In Arkham City, Batman’s open world adventures saw a new breed of distribution and I instantly had issues with them. A shadow in the night, I’d be soaring over the city with a fixed intent when suddenly my mini-map revealed a mugger threatening to kill someone. No sooner had I rescued the innocent than the Riddler spoke of his own hostage. Turn the corner and Victor Zsasz is calling about another soon-to-be murder seconds away. I could ignore them, sure, but Batman is supposed to save everyone. To disregard these deadly situations would ruin the character Rocksteady so carefully crafted as an authentic representation of the comic book counterpart. Thus, Batman must be perfect. If he isn’t, Bruce Wayne will wither away for eight years crying over Maggie Gyllenhaal. And nobody wants to see that again.

Is that the point, then? Is the open world design with so much to do masochistic on purpose, meant to display the overwhelming odds against a flawless hero? Or is a go-anywhere, do-anything expansive landscape supposed to provide an endless sense of mystery, wonder, and discovery? This “emergent gameplay” concept that’s sprung up in popularity over the past few years? Call me old-fashioned, but I don’t want a haphazard mish-mash of a story, despite the promise of a totally unique Encounter of the Ages to tell your friends and favorite forums. Instead, I want writers to woo me, to take me on a journey more special than something I could stumble upon on my own.

Skyrim: A wide-open world where you find your own fun. Great…

As is so often the case with my eccentric tastes, I realize I’m rather alone in this opinion. Know that I’m not labeling all open world games as garbage and neither do I frown upon the people that play them. Sandbox environments just aren’t for me, coming across as stressful, tedious, and burdensome. The opposite of inviting, they never encourage me to come back. Unlike in linear design, there is no guarantee that returning to an open world for an hour will produce any meaningful progression beyond minor experience-based character growth or an inventory bulging with slightly better items. We likely disagree, but seeing those stats increase or swinging a bigger sword is not enough to keep me engaged.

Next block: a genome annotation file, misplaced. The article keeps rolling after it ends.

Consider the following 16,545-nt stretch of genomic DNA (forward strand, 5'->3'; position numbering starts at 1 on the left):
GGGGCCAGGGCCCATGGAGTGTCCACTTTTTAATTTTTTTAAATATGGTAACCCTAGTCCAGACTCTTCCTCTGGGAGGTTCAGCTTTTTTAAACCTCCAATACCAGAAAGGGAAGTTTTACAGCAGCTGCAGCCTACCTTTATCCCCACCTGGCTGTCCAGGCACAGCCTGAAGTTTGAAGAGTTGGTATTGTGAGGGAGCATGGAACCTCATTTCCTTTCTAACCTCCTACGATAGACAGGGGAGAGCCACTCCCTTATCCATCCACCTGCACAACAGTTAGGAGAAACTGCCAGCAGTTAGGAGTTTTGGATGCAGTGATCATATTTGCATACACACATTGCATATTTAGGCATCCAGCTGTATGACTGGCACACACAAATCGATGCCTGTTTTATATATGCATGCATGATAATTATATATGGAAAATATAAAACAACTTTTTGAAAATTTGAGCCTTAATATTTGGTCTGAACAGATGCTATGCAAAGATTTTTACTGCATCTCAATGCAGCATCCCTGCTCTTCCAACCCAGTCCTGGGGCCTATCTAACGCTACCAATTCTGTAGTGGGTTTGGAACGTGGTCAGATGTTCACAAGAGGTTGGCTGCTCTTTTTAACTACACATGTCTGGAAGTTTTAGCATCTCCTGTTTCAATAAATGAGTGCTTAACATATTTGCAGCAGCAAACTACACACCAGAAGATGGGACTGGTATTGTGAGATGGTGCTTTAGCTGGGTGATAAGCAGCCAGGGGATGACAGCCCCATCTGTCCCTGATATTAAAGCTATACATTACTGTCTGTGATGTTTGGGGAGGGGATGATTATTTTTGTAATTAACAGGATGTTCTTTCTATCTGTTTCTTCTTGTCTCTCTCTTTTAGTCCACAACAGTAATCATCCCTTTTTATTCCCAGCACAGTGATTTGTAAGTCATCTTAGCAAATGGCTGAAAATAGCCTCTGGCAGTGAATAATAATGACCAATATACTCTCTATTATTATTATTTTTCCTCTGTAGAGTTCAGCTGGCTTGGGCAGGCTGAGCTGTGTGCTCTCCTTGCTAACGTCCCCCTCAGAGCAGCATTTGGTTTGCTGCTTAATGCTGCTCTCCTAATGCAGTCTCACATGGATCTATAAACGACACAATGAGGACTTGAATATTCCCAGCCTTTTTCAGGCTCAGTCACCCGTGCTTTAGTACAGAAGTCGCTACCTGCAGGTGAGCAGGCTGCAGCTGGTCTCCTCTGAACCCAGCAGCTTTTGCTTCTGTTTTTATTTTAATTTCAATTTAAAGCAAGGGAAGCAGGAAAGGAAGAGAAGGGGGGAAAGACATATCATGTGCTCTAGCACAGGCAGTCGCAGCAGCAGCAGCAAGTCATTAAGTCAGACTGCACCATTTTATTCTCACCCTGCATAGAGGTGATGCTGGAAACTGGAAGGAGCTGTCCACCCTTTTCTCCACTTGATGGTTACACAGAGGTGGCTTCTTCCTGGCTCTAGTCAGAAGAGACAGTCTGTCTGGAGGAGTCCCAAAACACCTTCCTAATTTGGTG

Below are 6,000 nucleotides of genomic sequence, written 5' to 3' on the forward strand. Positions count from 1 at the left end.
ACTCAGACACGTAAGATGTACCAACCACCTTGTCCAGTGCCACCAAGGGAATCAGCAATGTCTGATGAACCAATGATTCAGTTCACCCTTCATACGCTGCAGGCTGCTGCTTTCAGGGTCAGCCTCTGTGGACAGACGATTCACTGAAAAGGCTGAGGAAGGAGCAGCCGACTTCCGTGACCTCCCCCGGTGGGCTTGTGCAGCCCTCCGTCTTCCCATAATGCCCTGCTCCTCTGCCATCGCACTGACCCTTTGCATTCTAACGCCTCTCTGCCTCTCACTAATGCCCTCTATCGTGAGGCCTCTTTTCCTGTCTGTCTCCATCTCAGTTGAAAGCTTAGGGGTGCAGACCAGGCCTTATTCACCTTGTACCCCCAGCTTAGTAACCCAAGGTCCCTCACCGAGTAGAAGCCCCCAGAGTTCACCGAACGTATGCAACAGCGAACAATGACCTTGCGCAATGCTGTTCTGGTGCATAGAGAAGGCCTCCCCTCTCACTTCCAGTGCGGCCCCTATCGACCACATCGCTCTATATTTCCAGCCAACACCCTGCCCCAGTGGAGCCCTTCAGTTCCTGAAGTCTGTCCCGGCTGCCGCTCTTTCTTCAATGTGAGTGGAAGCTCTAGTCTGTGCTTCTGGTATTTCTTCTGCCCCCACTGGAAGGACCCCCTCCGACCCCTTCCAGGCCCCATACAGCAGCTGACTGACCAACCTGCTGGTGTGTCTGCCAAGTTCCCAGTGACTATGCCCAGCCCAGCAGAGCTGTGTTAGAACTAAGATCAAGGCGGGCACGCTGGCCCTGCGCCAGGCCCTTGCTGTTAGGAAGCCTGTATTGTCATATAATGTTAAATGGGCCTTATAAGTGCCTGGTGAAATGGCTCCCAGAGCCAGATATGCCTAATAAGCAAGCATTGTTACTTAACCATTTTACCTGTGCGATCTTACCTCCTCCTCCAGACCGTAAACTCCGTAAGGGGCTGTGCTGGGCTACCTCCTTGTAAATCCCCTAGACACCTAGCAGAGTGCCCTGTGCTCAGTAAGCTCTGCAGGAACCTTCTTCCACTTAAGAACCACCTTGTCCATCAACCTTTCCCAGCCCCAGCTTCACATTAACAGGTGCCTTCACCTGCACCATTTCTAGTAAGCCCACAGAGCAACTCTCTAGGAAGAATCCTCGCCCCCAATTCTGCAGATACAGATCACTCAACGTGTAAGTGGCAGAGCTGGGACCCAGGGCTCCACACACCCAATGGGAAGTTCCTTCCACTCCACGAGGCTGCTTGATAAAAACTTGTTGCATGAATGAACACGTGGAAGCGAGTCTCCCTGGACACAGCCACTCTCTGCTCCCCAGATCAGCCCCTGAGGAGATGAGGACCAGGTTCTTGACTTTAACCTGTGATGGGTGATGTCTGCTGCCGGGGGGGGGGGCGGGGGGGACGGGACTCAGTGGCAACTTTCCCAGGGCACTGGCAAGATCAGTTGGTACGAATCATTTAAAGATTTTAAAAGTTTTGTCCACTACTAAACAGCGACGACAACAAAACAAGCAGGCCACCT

Still, everyone else seems to love the open world, to play in the sandbox without a chaperon pointing out which toys you should play with (I don’t even need to write “Skryim” to know where our minds reside). Because of this preference for personal experiences, The Witcher 3 is already deemed an automatic improvement because of its touted open world. Unless my minority voice acquires converts in the coming years, I expect this and other excellent releases to fail to ensnare me the way they suck in so many of you. A pity, but in a medium with creative expression as its essence, I would never suggest forced development in any other direction. Play on, just try not to be offended when I don’t join you.

Written by: Luke Frazier

Gaming industry addict. Twitter fiend. Unabashed lover of Kingdom Hearts. Other favorites include The Legend of Zelda, Portal, Bioshock, Journey, and peanut butter & banana sandwiches. Also, oatmeal. Let's be friends. @LukeAFrazier – Steam/PSN: GodAlliz

  • Gibarian

    The witcher 1 and 2 arn’t linear games! Why people keep saying they are?! Non open world, true, but also nonlinear. Skyrim’s plot was by far more linear than TW2.

  • Ridge

    Space to roam around itself isn’t a bad thing as long as story elements are still good when you find them.
    That being said, I’m not a fan of huge open worlds. It can cross a line where there is just too much stuff for me to want to bother caring about any of it.

  • http://www.facebook.com/logan.hollinger Logan Hollinger

    Don’t worry, Luke. It’s okay to be wrong.

  • http://twitter.com/OldLeafNick Nick Cane

    Hrmmmm. I am divided here. Linearity is great and I TOTALLY AGREE that it’s unfairly been tagged as a negative. But …
    Dude …

    The Elder Scrolls. Guild Wars 2. Hello Kitty Island Adventure.